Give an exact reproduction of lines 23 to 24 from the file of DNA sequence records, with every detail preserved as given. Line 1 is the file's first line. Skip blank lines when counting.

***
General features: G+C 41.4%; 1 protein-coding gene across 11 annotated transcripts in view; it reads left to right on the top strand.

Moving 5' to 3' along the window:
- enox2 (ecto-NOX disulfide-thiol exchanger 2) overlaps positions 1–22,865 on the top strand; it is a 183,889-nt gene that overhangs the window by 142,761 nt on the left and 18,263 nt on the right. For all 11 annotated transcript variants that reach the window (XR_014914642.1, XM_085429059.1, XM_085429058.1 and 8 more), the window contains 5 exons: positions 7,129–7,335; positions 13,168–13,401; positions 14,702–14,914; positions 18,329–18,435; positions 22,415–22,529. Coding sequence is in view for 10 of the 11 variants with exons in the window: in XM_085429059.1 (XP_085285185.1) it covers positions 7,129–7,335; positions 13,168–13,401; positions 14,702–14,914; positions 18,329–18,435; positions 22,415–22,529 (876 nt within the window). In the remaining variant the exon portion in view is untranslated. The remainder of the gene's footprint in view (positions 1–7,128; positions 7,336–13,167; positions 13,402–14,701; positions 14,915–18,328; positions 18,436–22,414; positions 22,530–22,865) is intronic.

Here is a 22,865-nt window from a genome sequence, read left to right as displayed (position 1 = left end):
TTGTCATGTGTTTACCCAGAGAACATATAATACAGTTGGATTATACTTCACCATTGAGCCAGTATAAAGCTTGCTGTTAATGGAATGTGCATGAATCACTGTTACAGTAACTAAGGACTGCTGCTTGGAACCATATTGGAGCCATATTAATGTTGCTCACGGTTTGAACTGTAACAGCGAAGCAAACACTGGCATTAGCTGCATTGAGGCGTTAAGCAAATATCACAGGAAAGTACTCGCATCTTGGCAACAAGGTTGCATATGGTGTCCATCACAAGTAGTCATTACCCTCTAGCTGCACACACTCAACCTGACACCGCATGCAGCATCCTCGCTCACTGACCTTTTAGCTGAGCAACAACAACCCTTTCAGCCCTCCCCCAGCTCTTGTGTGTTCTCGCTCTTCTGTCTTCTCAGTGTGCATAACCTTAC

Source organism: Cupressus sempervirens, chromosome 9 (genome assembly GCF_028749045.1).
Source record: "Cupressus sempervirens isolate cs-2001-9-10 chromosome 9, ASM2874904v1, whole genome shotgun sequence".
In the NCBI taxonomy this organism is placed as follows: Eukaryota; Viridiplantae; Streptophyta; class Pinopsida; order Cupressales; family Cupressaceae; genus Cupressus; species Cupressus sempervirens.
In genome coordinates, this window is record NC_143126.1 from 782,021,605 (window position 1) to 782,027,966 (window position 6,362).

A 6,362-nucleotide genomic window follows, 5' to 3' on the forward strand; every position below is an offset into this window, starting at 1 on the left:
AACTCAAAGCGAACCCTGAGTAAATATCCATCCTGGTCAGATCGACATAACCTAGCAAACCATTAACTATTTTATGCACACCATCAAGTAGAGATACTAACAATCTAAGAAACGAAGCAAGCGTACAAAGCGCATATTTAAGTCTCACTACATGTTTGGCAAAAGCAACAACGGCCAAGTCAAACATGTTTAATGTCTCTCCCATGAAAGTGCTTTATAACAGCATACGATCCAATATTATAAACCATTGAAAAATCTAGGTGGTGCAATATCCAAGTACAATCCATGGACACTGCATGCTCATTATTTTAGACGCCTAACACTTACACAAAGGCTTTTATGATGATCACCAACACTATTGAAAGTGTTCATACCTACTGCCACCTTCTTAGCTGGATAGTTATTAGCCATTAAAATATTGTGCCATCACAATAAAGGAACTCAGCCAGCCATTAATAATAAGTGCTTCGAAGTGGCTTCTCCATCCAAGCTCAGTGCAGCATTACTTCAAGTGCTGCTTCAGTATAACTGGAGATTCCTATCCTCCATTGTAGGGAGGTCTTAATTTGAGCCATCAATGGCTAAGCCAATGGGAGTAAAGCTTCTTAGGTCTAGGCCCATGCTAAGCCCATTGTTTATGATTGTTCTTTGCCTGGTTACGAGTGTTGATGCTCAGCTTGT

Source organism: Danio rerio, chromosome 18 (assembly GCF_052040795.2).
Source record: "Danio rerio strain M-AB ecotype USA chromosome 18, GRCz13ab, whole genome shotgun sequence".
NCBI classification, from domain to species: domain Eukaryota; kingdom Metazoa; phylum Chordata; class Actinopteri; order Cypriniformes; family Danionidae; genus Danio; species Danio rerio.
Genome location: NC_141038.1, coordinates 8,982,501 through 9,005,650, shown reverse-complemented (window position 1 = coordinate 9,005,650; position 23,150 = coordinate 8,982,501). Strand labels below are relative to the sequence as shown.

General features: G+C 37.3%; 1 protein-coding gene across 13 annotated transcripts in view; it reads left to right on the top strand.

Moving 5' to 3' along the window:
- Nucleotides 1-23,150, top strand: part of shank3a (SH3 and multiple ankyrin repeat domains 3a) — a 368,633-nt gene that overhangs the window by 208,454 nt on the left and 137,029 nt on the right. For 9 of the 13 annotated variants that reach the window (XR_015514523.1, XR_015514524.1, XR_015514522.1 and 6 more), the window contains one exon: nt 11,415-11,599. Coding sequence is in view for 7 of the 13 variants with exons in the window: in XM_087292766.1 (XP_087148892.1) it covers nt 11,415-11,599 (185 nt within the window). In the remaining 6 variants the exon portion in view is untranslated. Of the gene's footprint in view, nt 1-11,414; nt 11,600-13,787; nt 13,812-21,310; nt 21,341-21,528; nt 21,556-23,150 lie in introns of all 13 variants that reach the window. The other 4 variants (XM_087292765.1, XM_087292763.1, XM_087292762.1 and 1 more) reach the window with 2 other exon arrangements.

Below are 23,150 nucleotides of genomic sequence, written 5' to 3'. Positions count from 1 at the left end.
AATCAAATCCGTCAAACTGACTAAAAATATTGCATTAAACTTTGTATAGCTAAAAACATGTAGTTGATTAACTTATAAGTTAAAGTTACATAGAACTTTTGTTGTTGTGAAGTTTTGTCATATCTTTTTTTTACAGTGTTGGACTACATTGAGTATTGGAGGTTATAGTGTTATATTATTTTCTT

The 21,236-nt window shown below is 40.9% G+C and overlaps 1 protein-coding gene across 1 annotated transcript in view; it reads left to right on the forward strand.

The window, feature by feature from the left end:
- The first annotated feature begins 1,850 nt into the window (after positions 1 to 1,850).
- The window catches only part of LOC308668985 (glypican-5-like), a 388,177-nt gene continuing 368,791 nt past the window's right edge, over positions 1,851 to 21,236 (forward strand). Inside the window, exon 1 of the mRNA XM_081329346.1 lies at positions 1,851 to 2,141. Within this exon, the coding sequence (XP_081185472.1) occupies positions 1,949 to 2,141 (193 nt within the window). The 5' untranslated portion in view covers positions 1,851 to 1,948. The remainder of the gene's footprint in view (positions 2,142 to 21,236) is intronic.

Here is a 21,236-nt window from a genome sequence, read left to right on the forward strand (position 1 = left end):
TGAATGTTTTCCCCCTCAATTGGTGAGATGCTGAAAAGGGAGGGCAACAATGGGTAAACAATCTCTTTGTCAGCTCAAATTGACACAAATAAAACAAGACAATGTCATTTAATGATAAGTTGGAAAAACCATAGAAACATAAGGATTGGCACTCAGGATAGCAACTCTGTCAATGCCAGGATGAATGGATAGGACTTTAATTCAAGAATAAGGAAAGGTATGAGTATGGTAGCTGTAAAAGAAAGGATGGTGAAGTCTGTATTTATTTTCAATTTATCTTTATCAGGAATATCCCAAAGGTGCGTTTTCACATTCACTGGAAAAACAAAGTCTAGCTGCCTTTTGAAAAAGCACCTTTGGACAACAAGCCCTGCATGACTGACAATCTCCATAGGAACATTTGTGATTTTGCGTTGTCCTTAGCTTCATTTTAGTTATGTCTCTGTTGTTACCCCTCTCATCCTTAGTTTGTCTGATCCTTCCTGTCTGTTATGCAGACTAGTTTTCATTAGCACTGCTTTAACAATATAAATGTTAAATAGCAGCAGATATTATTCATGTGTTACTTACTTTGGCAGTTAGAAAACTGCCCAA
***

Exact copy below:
- The first annotated feature begins 1,850 nt into the window (after positions 1 to 1,850).
- The window catches only part of LOC308668985 (glypican-5-like), a 388,177-nt gene continuing 368,791 nt past the window's right edge, over positions 1,851 to 21,236 (forward strand). Inside the window, exon 1 of the mRNA XM_081329346.1 lies at positions 1,851 to 2,141. Within this exon, the coding sequence (XP_081185472.1) occupies positions 1,949 to 2,141 (193 nt within the window). The 5' untranslated portion in view covers positions 1,851 to 1,948. The remainder of the gene's footprint in view (positions 2,142 to 21,236) is intronic.